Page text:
A Primer on Carbon Capture and Storage

 

Carbon Capture and Storage pic

Carbon Capture and Storage
Image: ccsassociation.org

The founder and chairman of Lawrence Energy Group LLC, David Lawrence spent the majority of his career as an executive with Shell Upstream Americas in Houston and Royal Dutch/Shell in London and The Hague. He retired from Shell in 2013. Starting his career at the United States Geological Survey and in Shell’s Bellaire Research Center, David Lawrence is a longtime advocate of energy research and development, particularly in areas such as carbon capture and storage (CCS).

CCS refers to the process of capturing carbon dioxide from fossil fuel combustion before it is released into the atmosphere. Once the carbon dioxide is captured, it must be stored in such a way that it does not leak into the surrounding environment and cause damage.

Carbon capture typically involves separating carbon dioxide from the other gases produced in industrial applications and electricity generation. Pre-combustion capture involves converting fuel into a mixture of gases before ever burning it for energy. In post-combustion capture, engineers extract carbon dioxide from combustion exhaust using membrane filtration, adsorption, or cryogenic separation.

After capturing carbon dioxide, engineers typically store the gas in geological rock formations several miles below the surface of the earth. Ideal candidates for carbon storage areas include some select former gas and oil fields, which have already been assessed thoroughly in geological and hydrodynamic terms.

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Tesla’s Solar Roof Tiles

Tesla's Solar Roof Tiles pic

Tesla’s Solar Roof Tiles
Image: tesla.com

A former executive with Shell Upstream Americas and Royal Dutch Shell, David Lawrence has been a fixture in the US energy industry for more than 30 years. Now the head of Lawrence Energy Group, LLC, a consultant and lecturer, he has worked with groups such as the Yale Climate and Energy Institute to brainstorm solutions for adapting to climate change. David Lawrence keeps up with current trends in the renewable energy sector, such as solar panels.

Tesla recently debuted new solar roof panel technology aimed at providing a practical method of capturing solar energy. The technology employs a mix of glass tiles, solar tiles, and regular nonsolar tiles to provide
energy for a home’s needs.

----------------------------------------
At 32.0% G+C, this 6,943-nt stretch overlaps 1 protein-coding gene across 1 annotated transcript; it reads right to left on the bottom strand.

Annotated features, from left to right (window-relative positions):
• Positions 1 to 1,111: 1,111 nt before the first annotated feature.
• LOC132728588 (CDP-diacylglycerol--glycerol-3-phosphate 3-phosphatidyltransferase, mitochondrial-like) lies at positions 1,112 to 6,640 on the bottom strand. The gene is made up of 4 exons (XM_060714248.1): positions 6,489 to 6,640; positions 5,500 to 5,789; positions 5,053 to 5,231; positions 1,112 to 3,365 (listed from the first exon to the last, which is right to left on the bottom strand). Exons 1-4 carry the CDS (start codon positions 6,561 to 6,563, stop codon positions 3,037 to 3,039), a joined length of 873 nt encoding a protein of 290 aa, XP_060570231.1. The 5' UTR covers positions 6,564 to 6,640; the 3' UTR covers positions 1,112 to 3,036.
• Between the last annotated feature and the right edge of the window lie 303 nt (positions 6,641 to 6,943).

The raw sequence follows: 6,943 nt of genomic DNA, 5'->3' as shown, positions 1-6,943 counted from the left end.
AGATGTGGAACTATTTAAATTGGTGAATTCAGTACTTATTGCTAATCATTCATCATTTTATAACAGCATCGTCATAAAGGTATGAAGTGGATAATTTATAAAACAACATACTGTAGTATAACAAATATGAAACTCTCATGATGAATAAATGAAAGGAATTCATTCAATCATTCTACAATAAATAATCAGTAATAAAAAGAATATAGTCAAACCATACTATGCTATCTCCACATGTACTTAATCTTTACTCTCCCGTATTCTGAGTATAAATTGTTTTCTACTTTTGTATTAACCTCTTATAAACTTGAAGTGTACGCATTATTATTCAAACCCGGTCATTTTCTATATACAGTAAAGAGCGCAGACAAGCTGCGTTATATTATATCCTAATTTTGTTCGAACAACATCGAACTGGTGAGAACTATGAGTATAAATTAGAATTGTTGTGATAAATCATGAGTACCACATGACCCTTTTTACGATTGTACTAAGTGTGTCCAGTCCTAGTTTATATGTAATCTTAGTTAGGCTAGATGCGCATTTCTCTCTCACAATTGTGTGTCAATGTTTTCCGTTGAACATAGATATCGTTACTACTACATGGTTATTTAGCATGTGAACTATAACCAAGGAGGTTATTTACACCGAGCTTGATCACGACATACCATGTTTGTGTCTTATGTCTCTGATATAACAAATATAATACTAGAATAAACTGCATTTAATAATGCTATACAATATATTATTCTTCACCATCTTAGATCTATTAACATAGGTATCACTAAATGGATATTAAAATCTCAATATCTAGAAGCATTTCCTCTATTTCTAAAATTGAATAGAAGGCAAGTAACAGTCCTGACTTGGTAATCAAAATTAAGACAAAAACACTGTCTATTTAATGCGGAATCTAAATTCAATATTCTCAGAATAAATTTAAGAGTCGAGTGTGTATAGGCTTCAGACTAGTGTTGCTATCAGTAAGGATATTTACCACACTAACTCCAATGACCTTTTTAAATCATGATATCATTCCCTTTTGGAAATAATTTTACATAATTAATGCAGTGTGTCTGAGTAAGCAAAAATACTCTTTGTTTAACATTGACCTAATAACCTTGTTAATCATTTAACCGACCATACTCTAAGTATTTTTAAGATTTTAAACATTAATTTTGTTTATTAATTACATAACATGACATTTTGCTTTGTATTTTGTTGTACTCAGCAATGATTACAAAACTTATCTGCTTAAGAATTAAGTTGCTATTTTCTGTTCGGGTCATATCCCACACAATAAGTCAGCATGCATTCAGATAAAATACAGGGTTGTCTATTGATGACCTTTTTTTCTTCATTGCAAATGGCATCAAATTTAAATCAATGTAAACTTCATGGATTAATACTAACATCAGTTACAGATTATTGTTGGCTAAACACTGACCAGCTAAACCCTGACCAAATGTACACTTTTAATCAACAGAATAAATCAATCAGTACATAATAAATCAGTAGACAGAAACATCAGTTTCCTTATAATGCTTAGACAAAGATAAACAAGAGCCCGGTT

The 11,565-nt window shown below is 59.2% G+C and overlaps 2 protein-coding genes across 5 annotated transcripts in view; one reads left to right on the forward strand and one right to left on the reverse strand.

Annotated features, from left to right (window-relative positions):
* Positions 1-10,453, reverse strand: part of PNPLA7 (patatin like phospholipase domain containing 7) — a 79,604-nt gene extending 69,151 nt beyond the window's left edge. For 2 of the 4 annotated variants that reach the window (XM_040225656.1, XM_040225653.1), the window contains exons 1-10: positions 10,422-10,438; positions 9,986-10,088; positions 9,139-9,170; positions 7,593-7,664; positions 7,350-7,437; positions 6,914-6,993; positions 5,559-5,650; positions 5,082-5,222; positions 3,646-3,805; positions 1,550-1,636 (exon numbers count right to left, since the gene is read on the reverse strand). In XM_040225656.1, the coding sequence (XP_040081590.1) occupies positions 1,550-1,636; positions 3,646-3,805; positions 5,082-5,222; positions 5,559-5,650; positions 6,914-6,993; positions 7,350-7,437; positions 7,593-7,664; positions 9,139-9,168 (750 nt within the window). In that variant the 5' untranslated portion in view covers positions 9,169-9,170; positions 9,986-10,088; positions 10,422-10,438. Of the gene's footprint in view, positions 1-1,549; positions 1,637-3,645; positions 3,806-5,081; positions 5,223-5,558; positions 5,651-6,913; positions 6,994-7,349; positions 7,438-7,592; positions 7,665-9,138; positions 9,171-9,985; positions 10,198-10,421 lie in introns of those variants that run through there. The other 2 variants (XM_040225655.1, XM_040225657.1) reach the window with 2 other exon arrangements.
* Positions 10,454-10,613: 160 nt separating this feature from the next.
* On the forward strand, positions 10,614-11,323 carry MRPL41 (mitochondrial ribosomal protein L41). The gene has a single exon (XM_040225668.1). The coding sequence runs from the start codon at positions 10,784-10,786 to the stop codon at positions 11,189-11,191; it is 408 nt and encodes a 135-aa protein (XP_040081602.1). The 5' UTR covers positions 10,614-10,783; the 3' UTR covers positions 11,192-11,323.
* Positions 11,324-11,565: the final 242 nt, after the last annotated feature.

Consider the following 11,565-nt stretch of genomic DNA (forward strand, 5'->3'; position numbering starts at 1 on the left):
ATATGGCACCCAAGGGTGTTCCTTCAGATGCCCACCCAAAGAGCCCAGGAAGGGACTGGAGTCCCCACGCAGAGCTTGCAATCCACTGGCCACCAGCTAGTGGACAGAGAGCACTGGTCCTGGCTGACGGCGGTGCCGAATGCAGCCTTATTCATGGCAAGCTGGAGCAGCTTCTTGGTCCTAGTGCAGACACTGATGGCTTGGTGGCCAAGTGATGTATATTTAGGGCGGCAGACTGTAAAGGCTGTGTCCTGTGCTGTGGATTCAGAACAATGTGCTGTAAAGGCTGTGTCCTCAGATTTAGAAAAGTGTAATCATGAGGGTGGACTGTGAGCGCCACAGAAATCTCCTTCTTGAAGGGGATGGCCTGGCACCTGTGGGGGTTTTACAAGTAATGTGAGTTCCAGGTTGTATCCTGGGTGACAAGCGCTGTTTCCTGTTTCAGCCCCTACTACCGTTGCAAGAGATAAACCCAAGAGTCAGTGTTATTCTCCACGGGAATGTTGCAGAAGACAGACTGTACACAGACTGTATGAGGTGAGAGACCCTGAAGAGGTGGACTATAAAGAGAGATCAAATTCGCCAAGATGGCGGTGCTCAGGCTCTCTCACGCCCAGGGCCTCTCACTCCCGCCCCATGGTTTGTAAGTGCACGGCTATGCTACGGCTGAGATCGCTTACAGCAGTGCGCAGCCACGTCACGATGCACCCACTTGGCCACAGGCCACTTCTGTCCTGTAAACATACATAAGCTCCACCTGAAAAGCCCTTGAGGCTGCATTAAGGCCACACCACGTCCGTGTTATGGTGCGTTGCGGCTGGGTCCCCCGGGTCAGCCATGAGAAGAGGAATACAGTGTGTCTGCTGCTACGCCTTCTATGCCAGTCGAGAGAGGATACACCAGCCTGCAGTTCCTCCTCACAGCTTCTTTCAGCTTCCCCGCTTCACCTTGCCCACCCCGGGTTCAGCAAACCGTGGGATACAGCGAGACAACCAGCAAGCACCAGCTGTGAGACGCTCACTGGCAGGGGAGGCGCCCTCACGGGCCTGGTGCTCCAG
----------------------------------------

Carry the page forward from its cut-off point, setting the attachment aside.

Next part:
According to Tesla, a solar roof designed for a 3,000 square-foot house comes in at just over $65,000, a hefty price tag that homeowners will have to pay up-front to gain potential energy savings in the future. This figure includes incentives such as the Solar Investment Tax Credit and other state and local tax credits.

In areas that get plentiful sunshine, the investment makes sense over a 30-year period, with homes in California, for example, showing a net gain in saved energy cost compared to the installation cost. In other areas, however, the energy savings may not quite reach the threshold. Homeowners should assess their specific situations and use Tesla’s cost calculator to determine if the solar roof is a good fit for their energy needs.

The Need for More Energy and Less CO2

Energy Transition pic

Energy Transition
Image: westernconfluence.org

David Lawrence, a highly proficient geologist and business leader, earned degrees from Lawrence University and Yale University, and possesses decades of experience in the oil, gas and energy industry with Royal Dutch Shell. After retiring from Shell, David Lawrence founded Lawrence Energy Group and has established himself as an expert in the subject area of energy transitions and the need for energy expansion. Recently, Mr. Lawrence published an article in Western Confluence magazine titled Energy Transition, Our World Needs More Energy and Less CO2. Western Confluence is a magazine that partners with the Ruckelshaus Institute at the University of Wyoming to provide content on issues affecting natural resources in the western United States. The energy transition article discusses the challenge of meeting the increasing global demands for energy while also simultaneously decreasing CO2 emissions. The need for leadership, innovation, and research and development is also important, in order to move closer to the ideal energy system which features affordability and availability while also being safe, sustainable, and environmentally friendly. For the full article, visit http://www.westernconfluence.org/energy-transition/.

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